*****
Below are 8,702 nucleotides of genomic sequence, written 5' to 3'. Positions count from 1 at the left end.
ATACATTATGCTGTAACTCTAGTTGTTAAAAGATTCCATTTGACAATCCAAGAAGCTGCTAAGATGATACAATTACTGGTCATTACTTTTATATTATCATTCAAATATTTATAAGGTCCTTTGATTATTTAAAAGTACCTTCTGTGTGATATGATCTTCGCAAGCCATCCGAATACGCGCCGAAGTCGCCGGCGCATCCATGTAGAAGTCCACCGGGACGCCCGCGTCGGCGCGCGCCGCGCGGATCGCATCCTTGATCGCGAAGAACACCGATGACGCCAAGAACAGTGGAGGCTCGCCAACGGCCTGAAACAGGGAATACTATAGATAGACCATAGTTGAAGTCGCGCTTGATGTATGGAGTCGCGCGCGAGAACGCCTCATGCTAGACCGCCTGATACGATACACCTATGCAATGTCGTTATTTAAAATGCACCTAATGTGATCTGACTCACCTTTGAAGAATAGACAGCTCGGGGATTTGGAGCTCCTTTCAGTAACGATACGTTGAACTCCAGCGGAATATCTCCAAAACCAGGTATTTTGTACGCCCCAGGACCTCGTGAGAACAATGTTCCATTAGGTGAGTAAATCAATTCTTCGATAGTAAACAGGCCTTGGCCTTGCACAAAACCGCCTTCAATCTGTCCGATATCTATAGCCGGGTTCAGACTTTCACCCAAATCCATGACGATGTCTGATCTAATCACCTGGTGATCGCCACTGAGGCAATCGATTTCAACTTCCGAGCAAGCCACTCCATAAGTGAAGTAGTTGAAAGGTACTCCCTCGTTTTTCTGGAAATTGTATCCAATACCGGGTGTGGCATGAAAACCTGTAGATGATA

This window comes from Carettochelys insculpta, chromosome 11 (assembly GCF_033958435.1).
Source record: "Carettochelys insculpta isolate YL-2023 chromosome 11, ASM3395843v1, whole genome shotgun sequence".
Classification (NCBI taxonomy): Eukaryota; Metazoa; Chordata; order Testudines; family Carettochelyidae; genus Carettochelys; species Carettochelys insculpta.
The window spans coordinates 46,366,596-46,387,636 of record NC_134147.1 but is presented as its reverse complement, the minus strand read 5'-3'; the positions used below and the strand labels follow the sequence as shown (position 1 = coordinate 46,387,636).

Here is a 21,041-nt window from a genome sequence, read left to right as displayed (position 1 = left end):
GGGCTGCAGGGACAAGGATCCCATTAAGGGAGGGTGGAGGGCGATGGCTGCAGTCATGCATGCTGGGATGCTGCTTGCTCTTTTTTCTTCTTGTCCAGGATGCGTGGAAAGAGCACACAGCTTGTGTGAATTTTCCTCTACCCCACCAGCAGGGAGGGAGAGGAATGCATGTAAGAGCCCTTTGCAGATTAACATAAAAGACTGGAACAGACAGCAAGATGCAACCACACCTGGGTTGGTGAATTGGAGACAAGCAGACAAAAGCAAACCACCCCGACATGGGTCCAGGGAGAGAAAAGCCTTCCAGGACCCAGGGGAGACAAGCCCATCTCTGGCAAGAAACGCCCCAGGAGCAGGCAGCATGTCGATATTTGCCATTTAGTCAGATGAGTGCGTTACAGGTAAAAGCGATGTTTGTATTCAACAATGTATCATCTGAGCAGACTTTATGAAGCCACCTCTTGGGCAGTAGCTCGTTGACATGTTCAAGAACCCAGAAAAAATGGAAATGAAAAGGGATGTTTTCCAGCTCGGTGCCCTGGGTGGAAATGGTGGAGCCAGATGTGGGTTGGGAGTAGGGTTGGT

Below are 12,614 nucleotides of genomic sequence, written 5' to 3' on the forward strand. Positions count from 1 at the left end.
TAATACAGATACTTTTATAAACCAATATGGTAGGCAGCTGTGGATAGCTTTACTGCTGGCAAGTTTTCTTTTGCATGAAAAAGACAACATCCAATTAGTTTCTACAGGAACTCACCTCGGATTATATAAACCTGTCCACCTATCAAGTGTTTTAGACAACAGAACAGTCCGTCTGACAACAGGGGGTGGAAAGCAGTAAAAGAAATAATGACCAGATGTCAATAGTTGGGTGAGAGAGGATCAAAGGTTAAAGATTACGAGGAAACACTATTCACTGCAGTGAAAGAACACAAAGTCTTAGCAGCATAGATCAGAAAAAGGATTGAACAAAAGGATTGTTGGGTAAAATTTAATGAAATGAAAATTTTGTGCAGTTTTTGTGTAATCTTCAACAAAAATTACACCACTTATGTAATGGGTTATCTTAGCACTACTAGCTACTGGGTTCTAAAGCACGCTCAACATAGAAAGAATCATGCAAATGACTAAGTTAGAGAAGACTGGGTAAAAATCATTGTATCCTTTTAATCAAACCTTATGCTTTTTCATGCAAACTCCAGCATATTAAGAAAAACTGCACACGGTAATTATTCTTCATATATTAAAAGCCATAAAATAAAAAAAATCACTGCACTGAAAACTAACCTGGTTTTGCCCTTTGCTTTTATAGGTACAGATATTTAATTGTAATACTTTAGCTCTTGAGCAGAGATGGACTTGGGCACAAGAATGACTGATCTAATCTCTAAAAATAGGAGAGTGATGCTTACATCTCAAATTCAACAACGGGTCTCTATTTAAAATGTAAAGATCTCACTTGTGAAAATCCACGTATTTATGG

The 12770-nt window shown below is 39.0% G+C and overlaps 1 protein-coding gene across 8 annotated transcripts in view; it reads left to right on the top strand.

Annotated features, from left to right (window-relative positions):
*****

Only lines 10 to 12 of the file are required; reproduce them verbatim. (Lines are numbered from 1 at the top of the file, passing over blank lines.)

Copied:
TAATACAGATACTTTTATAAACCAATATGGTAGGCAGCTGTGGATAGCTTTACTGCTGGCAAGTTTTCTTTTGCATGAAAAAGACAACATCCAATTAGTTTCTACAGGAACTCACCTCGGATTATATAAACCTGTCCACCTATCAAGTGTTTTAGACAACAGAACAGTCCGTCTGACAACAGGGGGTGGAAAGCAGTAAAAGAAATAATGACCAGATGTCAATAGTTGGGTGAGAGAGGATCAAAGGTTAAAGATTACGAGGAAACACTATTCACTGCAGTGAAAGAACACAAAGTCTTAGCAGCATAGATCAGAAAAAGGATTGAACAAAAGGATTGTTGGGTAAAATTTAATGAAATGAAAATTTTGTGCAGTTTTTGTGTAATCTTCAACAAAAATTACACCACTTATGTAATGGGTTATCTTAGCACTACTAGCTACTGGGTTCTAAAGCACGCTCAACATAGAAAGAATCATGCAAATGACTAAGTTAGAGAAGACTGGGTAAAAATCATTGTATCCTTTTAATCAAACCTTATGCTTTTTCATGCAAACTCCAGCATATTAAGAAAAACTGCACACGGTAATTATTCTTCATATATTAAAAGCCATAAAATAAAAAAAATCACTGCACTGAAAACTAACCTGGTTTTGCCCTTTGCTTTTATAGGTACAGATATTTAATTGTAATACTTTAGCTCTTGAGCAGAGATGGACTTGGGCACAAGAATGACTGATCTAATCTCTAAAAATAGGAGAGTGATGCTTACATCTCAAATTCAACAACGGGTCTCTATTTAAAATGTAAAGATCTCACTTGTGAAAATCCACGTATTTATGG

The 12770-nt window shown below is 39.0% G+C and overlaps 1 protein-coding gene across 8 annotated transcripts in view; it reads left to right on the top strand.

Annotated features, from left to right (window-relative positions):